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Overall Rating

Awesome: 12.5%
Worth A Look: 12.5%
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Total Crap: 0%

1 review, 2 user ratings

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Big Sur
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by Jay Seaver

"No Sur thing, though nicely Polished."
3 stars

Mock me for my lack of appreciation for great literature, but my interest in "Big Sur" didn't come from it being an adaptation of a Jack Kerouac work. Instead, it was Michael Polish's presence as screenwriter and director that piqued my interest, and I suspect that the aspects I found most interesting come from Polish rather than Kerouac. Polish makes a striking film out of Kerouac's stream-of-consciousness ramble, if not always a penetrating one.

It opens with a quote from Kerouac, about how he is eternally 26 and hitch-hiking across the country in his readers' minds, when the reality is that of a worn-down forty-year-old. His friend Lawrence Ferlinghetti (Anthony Edwards) invites Kerouac (Jean-Marc Barr) out to his isolated cabin in Big Sur, California to unwind, and that may prove to be just what he needs. On the other hand, it also has him spending a fair amount of time in San Francisco with old friends, which involves a lot of drinking. In particular, he's reunited with Neal Cassady (Josh Lucas) and his wife Carolyn (Radha Mitchell). Neal introduces him to his mistress Billie (Kate Bosworth), who is immediately drawn to Kerouac, and there's basically zero chance that the bonds of affection between every pairing from that quartet aside from Carolyn & Billie will just result in the group being pulled closer together.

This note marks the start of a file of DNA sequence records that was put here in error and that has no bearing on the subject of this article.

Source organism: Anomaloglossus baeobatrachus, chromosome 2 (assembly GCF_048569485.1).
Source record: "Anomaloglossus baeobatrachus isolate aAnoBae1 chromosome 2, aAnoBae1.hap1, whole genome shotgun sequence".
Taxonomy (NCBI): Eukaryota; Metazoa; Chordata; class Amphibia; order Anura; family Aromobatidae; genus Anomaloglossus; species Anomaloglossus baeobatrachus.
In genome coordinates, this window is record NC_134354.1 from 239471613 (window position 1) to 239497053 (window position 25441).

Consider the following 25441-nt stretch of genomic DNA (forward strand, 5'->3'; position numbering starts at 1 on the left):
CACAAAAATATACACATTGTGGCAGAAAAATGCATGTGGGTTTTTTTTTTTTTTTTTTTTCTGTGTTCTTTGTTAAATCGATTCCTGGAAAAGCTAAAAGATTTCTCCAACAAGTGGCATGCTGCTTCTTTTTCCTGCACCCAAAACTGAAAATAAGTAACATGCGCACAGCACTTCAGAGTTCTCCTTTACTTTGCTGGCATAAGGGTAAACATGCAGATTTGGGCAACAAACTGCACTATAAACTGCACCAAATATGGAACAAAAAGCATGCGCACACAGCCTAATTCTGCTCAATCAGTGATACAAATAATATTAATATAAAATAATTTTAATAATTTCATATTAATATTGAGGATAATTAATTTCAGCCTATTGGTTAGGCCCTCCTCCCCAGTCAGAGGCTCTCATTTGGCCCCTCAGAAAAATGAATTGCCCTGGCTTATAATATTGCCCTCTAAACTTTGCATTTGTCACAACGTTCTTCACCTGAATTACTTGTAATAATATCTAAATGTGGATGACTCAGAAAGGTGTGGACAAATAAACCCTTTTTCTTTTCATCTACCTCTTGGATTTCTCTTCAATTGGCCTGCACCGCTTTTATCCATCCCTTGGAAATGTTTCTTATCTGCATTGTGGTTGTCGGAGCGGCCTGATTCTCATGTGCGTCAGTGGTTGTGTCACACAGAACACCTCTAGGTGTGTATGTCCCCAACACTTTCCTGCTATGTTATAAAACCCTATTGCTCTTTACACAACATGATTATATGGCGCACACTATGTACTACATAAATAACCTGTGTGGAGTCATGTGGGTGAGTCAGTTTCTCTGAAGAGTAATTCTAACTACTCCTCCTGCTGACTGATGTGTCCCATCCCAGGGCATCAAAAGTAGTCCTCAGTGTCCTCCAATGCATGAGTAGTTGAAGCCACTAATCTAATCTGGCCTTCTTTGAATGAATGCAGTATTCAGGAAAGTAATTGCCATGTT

That description somewhat soft-peddles the alcoholism, but that's somewhat inevitable for the same reason that alcohol abuse is problematic as the subject of a story: For all that it's a very real, destructive thing, it's a mundane enough sort of affliction as to be boring. There's nothing shocking about watching someone drink, and Kerouac doesn't prove to be violent when drunk, just selfish when not turned introverted and weepy. Being Kerouac, he's able to churn out more noteworthy self-pitying prose than the typical drunk, but there inevitably comes a point when watching somebody else drink seems like it may not be a productive use of the viewer's time.

This, of course, is part of the point, and it's to Polish's credit that he's able to get the audience to the point of feeling that frustration without quite wallowing in it (though it's a fuzzy border that everyone will place differently) - the idea's to get them to feel this for the character, not the movie. To get there, he does lean on Kerouac's words perhaps a bit more than a motion picture should; large chunks of narration presumably transplanted straight from the source abound, and while it's hard to argue their quality, there are times when they seem a bit redundant or just plain long-winded, given how they tend to pause what's on screen.